Dry mushrooms could slow climate change

WASHINGTON (Reuters) - Sometimes it’s just too hot to eat, even if you’re a mushroom -- and that could help curb climate change.

Just as some people lose their appetites in warm weather, mushrooms and other fungi that feast on dead vegetation in the soil in dry northern areas like Alaska and Siberia eat less and produce less climate-warming carbon dioxide when the temperature climbs, researchers reported on Monday.

“The temperature is reducing their ability to eat the carbon in the soil,” said Steven Allison of the University of California, Irvine. “These are fungi that live up in Alaska, which is typically a pretty cold place, so they may not be adapted to deal with these higher temperatures.

The dry mushrooms’ ability to decrease carbon emissions might offset 10 percent of the entire amount of carbon dioxide released by human activities, Allison said.

Because the fungi in the dry northern areas are off their feed, they process less of the greenhouse gas carbon dioxide, leaving more of it locked in the soil and less of it in the atmosphere, Allison and his colleagues wrote in the journal Global Change Biology.

This was not what the scientists expected to find when they started investigating what happens to fungi in dry parts of the Northern Hemisphere, Allison said by telephone.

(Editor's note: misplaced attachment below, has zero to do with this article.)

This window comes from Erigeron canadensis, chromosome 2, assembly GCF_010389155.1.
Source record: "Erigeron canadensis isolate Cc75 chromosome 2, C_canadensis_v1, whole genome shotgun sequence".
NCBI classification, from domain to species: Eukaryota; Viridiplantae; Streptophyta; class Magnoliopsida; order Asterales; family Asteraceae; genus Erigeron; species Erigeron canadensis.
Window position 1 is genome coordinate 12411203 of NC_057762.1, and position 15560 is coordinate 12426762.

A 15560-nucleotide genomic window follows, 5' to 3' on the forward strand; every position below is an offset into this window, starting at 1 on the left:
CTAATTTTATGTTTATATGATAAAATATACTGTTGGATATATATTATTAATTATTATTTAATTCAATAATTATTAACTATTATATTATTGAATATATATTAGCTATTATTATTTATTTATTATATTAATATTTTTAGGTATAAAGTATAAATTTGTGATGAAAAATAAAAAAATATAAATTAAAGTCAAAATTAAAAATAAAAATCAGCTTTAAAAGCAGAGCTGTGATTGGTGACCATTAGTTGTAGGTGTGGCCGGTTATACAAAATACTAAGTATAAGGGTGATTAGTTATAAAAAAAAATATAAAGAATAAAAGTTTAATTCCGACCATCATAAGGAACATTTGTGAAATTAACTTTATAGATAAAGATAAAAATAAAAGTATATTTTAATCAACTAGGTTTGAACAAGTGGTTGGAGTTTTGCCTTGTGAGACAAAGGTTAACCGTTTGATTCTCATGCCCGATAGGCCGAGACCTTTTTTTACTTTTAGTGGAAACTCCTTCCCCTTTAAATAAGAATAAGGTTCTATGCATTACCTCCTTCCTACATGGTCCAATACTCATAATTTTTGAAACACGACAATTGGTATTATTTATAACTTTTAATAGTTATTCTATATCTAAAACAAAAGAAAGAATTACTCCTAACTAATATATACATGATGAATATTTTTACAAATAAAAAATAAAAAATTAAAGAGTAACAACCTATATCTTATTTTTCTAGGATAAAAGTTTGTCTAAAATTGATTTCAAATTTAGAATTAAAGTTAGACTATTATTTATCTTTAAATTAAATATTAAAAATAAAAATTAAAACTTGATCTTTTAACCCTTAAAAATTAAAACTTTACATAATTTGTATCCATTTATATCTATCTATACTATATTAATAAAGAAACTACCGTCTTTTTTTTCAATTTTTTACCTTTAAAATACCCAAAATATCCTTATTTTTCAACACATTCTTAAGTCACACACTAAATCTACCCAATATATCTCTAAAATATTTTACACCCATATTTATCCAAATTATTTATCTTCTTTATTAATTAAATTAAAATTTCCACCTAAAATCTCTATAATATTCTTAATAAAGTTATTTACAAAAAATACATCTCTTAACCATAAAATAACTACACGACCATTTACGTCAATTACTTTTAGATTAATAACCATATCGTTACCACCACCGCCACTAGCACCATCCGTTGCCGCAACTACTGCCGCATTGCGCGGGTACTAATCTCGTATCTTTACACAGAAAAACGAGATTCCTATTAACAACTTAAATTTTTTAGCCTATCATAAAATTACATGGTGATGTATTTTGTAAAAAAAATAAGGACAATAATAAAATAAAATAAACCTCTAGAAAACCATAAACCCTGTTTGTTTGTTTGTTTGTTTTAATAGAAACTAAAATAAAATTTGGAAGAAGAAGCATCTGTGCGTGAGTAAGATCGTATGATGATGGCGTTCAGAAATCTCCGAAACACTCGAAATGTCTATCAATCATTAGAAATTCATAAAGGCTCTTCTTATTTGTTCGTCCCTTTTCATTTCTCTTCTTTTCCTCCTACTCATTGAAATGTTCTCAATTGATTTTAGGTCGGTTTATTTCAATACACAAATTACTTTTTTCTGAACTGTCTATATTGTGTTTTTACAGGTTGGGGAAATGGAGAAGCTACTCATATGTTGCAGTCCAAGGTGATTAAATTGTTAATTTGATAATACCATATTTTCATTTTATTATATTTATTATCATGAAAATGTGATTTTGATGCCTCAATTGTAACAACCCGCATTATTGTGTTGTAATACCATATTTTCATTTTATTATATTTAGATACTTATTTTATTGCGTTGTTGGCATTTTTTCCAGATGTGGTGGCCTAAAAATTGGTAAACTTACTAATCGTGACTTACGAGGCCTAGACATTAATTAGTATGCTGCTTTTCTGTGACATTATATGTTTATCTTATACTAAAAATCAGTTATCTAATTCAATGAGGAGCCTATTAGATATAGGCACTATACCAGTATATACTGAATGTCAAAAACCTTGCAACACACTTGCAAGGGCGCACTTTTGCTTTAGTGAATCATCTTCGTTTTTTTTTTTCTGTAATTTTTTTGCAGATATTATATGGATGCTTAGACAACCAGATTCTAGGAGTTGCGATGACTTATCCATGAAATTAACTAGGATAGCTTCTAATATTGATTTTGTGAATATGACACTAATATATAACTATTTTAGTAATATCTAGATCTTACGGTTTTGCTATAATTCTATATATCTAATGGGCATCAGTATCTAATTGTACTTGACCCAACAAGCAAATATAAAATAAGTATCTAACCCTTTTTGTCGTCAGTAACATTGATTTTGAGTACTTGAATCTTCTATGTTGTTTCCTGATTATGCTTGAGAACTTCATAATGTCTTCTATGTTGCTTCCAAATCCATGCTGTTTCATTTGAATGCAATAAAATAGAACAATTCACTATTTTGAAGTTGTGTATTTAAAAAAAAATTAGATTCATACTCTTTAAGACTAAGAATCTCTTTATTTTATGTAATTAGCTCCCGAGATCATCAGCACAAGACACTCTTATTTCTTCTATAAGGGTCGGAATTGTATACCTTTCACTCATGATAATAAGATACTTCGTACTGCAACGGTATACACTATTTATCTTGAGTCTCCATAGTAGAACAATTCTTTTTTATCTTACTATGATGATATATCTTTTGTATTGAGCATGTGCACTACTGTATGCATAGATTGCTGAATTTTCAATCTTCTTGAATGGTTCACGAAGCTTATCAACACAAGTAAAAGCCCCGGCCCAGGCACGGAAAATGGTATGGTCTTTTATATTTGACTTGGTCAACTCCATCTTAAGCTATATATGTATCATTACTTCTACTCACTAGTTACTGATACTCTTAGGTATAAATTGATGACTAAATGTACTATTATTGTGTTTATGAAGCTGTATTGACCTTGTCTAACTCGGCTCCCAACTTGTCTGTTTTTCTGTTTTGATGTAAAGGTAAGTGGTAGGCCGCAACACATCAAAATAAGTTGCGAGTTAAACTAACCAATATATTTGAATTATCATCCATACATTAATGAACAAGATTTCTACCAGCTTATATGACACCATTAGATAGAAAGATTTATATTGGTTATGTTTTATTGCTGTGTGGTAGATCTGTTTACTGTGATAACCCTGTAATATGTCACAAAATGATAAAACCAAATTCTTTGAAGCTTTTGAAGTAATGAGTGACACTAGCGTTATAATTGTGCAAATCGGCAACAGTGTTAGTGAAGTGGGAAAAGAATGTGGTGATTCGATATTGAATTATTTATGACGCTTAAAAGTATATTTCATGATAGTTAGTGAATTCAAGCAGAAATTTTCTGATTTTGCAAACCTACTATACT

Mushrooms that grow in cooler, wetter soil produce less carbon dioxide than those in drier regions of the north, including Alaska, Canada, Scandinavia and Siberia, the researchers wrote.

Initially, the scientists theorized that fungi in dry northern areas would produce carbon dioxide faster, fueling global warming, but it did not happen that way, Allison said.

About 30 percent of the world’s boreal, or northern, forests are in dry areas and that is where the fungi’s impact might be felt. The other 70 percent are in wet places that are going to release more carbon dioxide as the planet warms, Allison said.

Global warming is expected to hit far northern latitudes hardest, raising temperatures between 7 and 12.6 degrees F (5 and 7 degrees C) by the year 2100 by some estimates.